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The Great Migration



To escape the political and religious chaos of this era, thousands of English families began to migrate to the New World in search of land and freedom from religious and political persecution. The passage was expensive and the ships were dark, crowded, and unsafe; however, those who made the voyage safely were encountered opportunities that were not available to them in their homeland. Many of the families that reached the New World at this time went on to make important contributions to the emerging nations of the United States and Canada. Research into various historical records has revealed some of first members of the Cadeburey family to immigrate North America: Joel Cadbury who arrived in New York State in 1853.

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Cadeburey Family Crest Products


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Cadeburey Family Crest Products




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See Also


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See Also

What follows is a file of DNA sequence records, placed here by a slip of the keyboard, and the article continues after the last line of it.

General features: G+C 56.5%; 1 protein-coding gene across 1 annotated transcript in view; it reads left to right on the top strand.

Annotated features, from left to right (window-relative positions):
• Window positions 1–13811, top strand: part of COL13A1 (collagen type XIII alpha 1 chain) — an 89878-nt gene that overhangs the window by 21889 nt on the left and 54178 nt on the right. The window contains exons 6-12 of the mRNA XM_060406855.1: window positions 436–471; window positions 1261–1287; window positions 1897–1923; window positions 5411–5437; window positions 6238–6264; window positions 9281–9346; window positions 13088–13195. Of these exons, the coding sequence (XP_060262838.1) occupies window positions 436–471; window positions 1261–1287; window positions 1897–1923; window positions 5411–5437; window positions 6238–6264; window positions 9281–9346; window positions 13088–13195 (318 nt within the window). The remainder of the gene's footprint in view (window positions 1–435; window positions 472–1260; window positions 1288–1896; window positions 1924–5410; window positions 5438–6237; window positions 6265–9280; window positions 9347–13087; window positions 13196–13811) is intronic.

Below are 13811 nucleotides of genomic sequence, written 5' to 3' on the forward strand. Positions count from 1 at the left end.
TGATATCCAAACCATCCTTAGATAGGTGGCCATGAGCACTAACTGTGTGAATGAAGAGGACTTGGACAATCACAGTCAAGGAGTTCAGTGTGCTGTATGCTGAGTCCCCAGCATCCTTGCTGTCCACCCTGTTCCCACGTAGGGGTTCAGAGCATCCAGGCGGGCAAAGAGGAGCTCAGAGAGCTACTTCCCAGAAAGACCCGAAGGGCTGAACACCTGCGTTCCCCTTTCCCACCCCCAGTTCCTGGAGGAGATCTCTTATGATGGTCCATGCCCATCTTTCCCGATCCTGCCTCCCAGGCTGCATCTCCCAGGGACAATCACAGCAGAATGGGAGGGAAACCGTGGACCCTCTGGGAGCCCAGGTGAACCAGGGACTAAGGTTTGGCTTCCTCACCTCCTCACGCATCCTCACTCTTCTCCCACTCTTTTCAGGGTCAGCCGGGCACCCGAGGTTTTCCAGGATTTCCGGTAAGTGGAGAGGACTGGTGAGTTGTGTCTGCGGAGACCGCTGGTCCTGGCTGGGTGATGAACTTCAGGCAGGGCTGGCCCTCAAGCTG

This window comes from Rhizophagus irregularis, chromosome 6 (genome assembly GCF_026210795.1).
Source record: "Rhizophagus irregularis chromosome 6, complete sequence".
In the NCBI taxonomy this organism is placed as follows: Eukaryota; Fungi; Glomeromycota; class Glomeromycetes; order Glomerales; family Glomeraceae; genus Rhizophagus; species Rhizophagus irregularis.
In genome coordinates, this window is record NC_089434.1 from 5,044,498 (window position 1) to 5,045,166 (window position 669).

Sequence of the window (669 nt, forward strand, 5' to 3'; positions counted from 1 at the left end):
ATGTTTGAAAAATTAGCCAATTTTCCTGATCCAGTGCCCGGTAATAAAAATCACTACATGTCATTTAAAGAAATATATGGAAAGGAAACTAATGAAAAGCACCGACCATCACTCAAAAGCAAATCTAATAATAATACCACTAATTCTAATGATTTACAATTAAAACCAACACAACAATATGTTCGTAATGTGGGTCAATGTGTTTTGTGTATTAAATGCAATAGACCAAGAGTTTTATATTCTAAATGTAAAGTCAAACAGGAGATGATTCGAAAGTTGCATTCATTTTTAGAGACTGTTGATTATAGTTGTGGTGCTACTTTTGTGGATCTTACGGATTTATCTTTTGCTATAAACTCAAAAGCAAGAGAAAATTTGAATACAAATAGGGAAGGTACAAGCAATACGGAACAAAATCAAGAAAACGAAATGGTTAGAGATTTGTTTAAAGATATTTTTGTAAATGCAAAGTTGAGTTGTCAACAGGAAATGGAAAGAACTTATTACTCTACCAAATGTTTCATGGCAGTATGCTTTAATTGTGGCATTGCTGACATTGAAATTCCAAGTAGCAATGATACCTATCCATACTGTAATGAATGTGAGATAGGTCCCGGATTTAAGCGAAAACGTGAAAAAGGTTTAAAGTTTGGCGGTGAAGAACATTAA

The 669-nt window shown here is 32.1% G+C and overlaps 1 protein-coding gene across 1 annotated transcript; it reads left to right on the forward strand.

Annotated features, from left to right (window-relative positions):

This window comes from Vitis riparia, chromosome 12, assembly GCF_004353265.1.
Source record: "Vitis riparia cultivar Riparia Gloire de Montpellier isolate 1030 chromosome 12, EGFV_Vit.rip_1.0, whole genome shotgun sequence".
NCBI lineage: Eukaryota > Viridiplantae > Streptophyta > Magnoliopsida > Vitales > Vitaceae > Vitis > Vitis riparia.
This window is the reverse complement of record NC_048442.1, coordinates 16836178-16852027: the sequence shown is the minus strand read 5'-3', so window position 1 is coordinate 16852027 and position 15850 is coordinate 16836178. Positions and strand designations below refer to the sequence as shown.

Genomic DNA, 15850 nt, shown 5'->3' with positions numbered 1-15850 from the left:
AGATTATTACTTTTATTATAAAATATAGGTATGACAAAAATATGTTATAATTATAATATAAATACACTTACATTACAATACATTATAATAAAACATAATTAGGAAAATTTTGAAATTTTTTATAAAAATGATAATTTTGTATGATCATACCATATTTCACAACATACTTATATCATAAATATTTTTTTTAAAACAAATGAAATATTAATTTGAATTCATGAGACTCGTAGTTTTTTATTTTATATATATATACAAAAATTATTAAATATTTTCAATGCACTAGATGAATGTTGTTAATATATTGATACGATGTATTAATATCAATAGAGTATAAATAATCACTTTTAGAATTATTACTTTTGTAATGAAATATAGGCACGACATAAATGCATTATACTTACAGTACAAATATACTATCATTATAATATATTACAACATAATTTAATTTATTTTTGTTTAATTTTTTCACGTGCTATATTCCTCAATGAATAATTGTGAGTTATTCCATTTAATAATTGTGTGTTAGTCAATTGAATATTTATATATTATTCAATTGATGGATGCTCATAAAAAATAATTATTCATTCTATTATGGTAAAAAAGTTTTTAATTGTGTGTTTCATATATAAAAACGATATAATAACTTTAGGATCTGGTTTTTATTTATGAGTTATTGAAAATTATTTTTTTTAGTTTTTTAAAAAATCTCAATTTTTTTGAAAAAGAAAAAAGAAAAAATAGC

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Citations


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Citations



  1. ^ Williams, Dr Ann. And G.H. Martin, Eds., Domesday Book A Complete Translation. London: Penguin, 1992. Print. (ISBN 0-141-00523-8)

Other References

  1. Magnusson, Magnus. Chambers Biographical Dictionary 5th edition. Edinburgh: W & R Chambers, 1990. Print.
  2. Ingram, Rev. James. Translator Anglo-Saxon Chronicle 1823. Print.
  3. Passenger Lists of Vessels Arriving at Galveston Texas 1896-1951. National Archives Washington DC. Print.
  4. Burke, Sir Bernard. General Armory Of England, Scotland, Ireland and Wales. Ramsbury: Heraldry Today. Print.
  5. Bede, The Venerable. Historia Ecclesiatica Gentis Anglorum (The Ecclesiastical History Of the English People). Available through Internet Medieval Sourcebook the Fordham University Centre for Medieval Studies. Print.
  6. Humble, Richard. The Fall of Saxon England. New York: Barnes and Noble, 1975. Print. (ISBN 0-88029-987-8).
  7. Reaney P.H and R.M. Wilson. A Dictionary of English Surnames. London: Routledge, 1991. Print. (ISBN 0-415-05737-X).
  8. Bullock, L.G. Historical Map of England and Wales. Edinburgh: Bartholomew and Son, 1971. Print.
  9. Lennard, Reginald. Rural England 1086-1135 A Study of Social and Agrarian Conditions. Oxford: Clarendon Press, 1959. Print.
  10. Hanks, Hodges, Mills and Room. The Oxford Names Companion. Oxford: Oxford University Press, 2002. Print. (ISBN 0-19-860561-7).
  11. ...

The Cadeburey Family Crest was acquired from the Houseofnames.com archives. The Cadeburey Family Crest was drawn according to heraldic standards based on published blazons. We generally include the oldest published family crest once associated with each surname.

This page was last modified on 5 September 2013 at 13:14.